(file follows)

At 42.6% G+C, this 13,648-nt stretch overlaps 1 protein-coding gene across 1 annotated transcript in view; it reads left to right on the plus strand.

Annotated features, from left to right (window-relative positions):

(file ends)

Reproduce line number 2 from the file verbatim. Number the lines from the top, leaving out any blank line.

Annotated features, from left to right (window-relative positions):